There are also indications of widespread clinical misattribution of severe mental illness symptoms to alternative causes, such as autism, obsessive-compulsive disorder or pediatric acute onset neuropsychiatric syndrome (Pans).
International clinical guidelines therefore have different recommendations for the diagnosis of bipolar disorder. For example, the UK’s National Institute for Health and Care Excellence guidelines posit substantially stricter criteria for diagnosing bipolar disorder in adolescents than in adults. It requires the presence of mania) for a diagnosis, which isn’t always a symptom at the start.
This isn’t the case for the American Academy of Child and Adolescent Psychiatry. It recommends sticking with the standard classification system, the Diagnostic and Statistical Manual of Mental Disorders (DSM), for both children and adults.
We know that early pharmacological and non-pharmacological treatments for bipolar disorder have been shown to be effective in improving long-term outcomes.
But effective treatment relies on a correct diagnosis. And this is often delayed for bipolar disorder. In fact, research suggests an average time to diagnosis is about 6.7 years from disease onset.
Our latest reseach was based on cross-sectional Swedish national registry data covering the years 2008–2021. This included 585 confirmed suicide deaths.
There were substantial regional variations. Some regions reported rates up to six times higher than the national average, while others did not report any cases at all. Notably, 87.5% of the regions with the highest diagnosis rates were not affiliated with medical research universities.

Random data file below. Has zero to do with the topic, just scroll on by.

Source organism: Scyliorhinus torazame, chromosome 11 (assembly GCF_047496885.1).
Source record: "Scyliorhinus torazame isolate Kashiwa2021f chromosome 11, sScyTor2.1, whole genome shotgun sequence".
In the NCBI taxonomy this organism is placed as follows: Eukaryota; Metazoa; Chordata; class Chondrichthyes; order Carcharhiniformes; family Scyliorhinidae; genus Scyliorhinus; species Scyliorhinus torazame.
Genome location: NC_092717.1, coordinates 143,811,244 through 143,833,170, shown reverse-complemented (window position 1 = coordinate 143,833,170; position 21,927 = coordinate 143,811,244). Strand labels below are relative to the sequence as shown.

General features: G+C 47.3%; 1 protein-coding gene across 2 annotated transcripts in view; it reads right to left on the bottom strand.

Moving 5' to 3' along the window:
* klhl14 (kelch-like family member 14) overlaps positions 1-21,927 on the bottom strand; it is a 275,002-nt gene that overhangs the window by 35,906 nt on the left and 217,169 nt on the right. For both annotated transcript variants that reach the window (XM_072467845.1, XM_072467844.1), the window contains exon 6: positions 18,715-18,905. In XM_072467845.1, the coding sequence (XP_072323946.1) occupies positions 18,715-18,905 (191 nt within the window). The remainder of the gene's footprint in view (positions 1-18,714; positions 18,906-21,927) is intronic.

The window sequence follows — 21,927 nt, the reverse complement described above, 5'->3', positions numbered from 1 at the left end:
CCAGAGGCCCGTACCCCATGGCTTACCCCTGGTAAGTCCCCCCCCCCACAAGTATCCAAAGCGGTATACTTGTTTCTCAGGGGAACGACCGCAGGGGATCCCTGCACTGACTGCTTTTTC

Among the university-affiliated regions, Uppsala stood out by diagnosing approximately five times more adolescents with bipolar disorder compared to other major Swedish regions such as Stockholm, Gothenburg and Skåne.
We demonstrated that regional diagnosis rates of bipolar disorder in adolescent males were strongly linked to lower suicide death rates – about 4.7% lower than the national average. Psychiatric care and the prevalence of depression and schizophrenia rates, on the other hand, had no impact on suicides.
This association could not be confirmed in girls. This could be down to statistical problems or the potential widespread misdiagnosis of bipolar disorder in females.
Female adolescents were about three times more often diagnosed with bipolar disorder compared to males. And males were also nearly twice as likely to die by suicide.
The picture of how to prevent suicide in young people is becoming increasingly clear. Not only have we shown that evidence-based treatment can help prevent suicide young people, but now also that early diagnosis of bipolar disorder may play a role. This is probably data that health authorities across the world needs to take seriously.
There may be more insights soon. Our research group remains committed to investigating the full extent and consequences of health inequities in the diagnosis and treatment of youth with severe mental illness.
The authors do not work for, consult, own shares in or receive funding from any company or organisation that would benefit from this article, and have disclosed no relevant affiliations beyond their academic appointment.